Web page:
In this week’s Self-Publishing News Special, ALLi News Editor Dan Holloway takes a look at why Amazon is not supplying books it publishes to libraries.
Last week’s main story was out of date the moment I went to press. At that point, I was talking about the $6.6m paid for an NFT. And the same day, the same artist sold one for 10 times that! Talking of updates, for everyone following Audiblegate, please visit our latest update on that essential campaign.
Amazon vs Libraries
It’s been more than a year since publishers and libraries were in a tense stand off over the licensing of ebooks for lending. Now Amazon has entered that fraught arena. And libraries are on the front foot again with a piece of legislation in the US that could have big implications for indies.
Why are publishers and libraries at loggerheads?
Let’s rewind. Libraries lend ebooks. They source those ebooks through platforms like Libby and Overdrive, the latter of which is available to indies. That means we can benefit from library readers. And I mean benefit financially as well as from exposure, because we get payment through Overdrive. Because ebooks, like paper books, can be lent multiple times, libraries pay more for them than a regular customer pays. There is, therefore, an inherent tension in the system. Libraries can feel that they pay over the odds. Publishers and authors can feel that they aren’t getting enough to compensate for the lost sales.
In 2019, publishers took the first step to try and tip those odds back towards them. Several of the big 5 changed the terms on which they sold books to libraries. Metred usage meant that libraries could lend out a book fewer times before having to renew their licence. And successful books started to become more expensive to renew, not the usual less expensive. Libraries started saying they wouldn’t stock books under these terms.
Amazon Threatening to Withhold Ebooks from Libraries
There has been an uneasy truce during Covid as libraries have played such a central role in keeping the world reading. But now Amazon has decided it wants to enter the arena. This may be because they are on the other end of several lawsuits and want to deflect attention from that. Amazon is saying it will not supply ebooks from its own imprints to libraries. The reason is the key point at issue in this whole thing. They say library lends cannibalise ebook sales, at a very unfavourable rate. The jury (pun half intended) is still out on that, of course.
But that’s not it. Maryland has just launched a bill that could shift the balance of power the other way. The bill would give libraries the right to force publishers to grant them a license to stock any ebook they want. Passive Guy has a great post about this, with all his expertise as an IP lawyer on show. He makes the very important point that this could force us all to accept some very unfavourable terms. My first thought was simply that this sounds very like the UK’s legal deposit libraries, which already have the right to a copy of every book published in the UK. In this context, you may enjoy this long read in The New Yorker about the Kansas bookstore taking on Amazon.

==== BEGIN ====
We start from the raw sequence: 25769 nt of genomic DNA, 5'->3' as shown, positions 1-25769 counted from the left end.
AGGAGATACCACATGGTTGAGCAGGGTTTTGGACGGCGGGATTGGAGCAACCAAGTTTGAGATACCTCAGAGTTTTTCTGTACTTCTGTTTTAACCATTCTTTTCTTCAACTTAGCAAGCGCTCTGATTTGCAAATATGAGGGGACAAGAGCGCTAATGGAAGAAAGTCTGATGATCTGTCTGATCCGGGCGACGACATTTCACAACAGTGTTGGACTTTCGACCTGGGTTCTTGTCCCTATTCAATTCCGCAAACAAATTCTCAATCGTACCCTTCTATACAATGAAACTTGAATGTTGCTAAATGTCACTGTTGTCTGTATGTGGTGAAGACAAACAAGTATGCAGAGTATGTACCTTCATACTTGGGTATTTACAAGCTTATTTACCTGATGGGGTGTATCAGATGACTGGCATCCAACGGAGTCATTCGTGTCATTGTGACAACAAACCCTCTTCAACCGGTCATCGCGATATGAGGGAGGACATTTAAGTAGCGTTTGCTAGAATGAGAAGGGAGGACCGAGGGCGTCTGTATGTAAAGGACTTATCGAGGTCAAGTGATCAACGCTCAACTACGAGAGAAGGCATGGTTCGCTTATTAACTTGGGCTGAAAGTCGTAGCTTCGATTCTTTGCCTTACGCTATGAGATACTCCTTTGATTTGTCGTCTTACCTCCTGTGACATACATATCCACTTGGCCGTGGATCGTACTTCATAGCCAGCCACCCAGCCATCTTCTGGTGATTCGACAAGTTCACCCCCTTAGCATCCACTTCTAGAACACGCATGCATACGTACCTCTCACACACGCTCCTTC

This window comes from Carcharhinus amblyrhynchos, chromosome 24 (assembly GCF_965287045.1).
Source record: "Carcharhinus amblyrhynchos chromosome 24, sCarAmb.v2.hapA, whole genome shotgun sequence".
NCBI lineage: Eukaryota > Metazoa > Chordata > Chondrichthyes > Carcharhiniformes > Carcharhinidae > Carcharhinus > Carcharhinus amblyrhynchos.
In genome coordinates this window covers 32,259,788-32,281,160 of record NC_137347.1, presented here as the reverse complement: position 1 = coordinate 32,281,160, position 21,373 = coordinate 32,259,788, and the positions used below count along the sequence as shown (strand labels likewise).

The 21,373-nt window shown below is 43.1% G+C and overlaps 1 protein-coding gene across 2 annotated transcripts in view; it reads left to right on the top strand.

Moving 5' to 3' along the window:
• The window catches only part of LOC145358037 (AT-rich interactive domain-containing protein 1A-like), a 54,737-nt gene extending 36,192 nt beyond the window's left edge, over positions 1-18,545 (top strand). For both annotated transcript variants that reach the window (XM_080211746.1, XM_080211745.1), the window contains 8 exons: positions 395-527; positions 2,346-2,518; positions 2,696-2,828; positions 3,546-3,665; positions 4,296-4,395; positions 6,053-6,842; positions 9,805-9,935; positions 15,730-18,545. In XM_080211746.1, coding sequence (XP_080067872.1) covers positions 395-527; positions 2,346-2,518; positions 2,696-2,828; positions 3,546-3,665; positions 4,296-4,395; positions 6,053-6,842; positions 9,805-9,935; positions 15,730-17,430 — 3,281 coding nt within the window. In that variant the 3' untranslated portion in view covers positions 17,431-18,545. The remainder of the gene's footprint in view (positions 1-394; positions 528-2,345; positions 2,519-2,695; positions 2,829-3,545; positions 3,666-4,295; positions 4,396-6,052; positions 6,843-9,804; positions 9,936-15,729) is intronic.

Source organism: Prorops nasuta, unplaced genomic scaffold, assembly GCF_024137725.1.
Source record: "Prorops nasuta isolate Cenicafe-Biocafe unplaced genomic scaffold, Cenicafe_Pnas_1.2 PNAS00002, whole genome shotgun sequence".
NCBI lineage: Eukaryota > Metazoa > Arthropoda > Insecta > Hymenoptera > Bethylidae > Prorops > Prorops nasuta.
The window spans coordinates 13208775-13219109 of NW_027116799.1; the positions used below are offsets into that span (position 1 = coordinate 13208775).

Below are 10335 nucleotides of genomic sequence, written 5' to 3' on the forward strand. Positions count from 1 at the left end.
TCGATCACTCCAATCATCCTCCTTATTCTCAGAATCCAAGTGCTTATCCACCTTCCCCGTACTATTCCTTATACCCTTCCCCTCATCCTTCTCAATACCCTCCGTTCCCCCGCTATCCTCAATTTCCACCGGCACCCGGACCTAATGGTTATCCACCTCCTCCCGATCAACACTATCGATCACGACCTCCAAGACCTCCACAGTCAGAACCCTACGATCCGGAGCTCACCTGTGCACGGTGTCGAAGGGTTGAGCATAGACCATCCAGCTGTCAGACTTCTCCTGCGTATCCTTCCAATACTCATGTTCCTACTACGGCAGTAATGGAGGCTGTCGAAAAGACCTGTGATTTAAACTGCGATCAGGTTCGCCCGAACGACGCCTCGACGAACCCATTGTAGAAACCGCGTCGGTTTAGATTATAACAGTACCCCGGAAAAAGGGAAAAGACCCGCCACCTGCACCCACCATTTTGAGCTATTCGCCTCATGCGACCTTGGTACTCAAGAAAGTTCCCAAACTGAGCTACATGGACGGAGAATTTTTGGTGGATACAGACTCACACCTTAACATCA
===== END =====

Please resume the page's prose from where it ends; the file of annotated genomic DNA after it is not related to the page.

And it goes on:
Scribd’s Move Into Subscription Audiobooks
At some point I will stop being surprised that Scribd is still a thing. One of the very earliest subscription services for ebooks, it recently followed others in launching an “originals” series, with books exclusive to its platform. And now Scribd is launching an audiobook series, Scribd Audio, with a $9.99 a month price tag. This will focus its attention on works from independent publishers. Which, of course, to them means small publishers. But who knows? We may be next.
Storytel’s Continued Growth
Talking of audiobooks, Storytel continues its relentless expansion. A great post in this week’s New Publishing Standard outlines their continued attraction of funding. Another $138m has found its way into the company’s coffers as it sets its targets on global expansion over the next decade. That brings the total to $250m.
It’s always nice to bring some news from my home town. As I’m lucky to be based in Oxford, that happens quite regularly. This week, the news comes courtesy of the original Blackwell’s, one of the world’s most famous bookstores. They are trialling a new “look inside” function for physical books. An idea whose time has come in an age when we can look through windows but not go in. Jellybooks Discovery provides retailers with a QR code that links to the first few pages of a book. AND then provides a link to buy from the store’s website. You can find out more details here.Amazon stops supplying books it publishes to libraries and other top #selfpub news stories for #indieauthors, in one quick read, by #ALLi News Editor Dan Holloway @agnieszkasshoes #digitaleconomy #publishingopenup Click To Tweet
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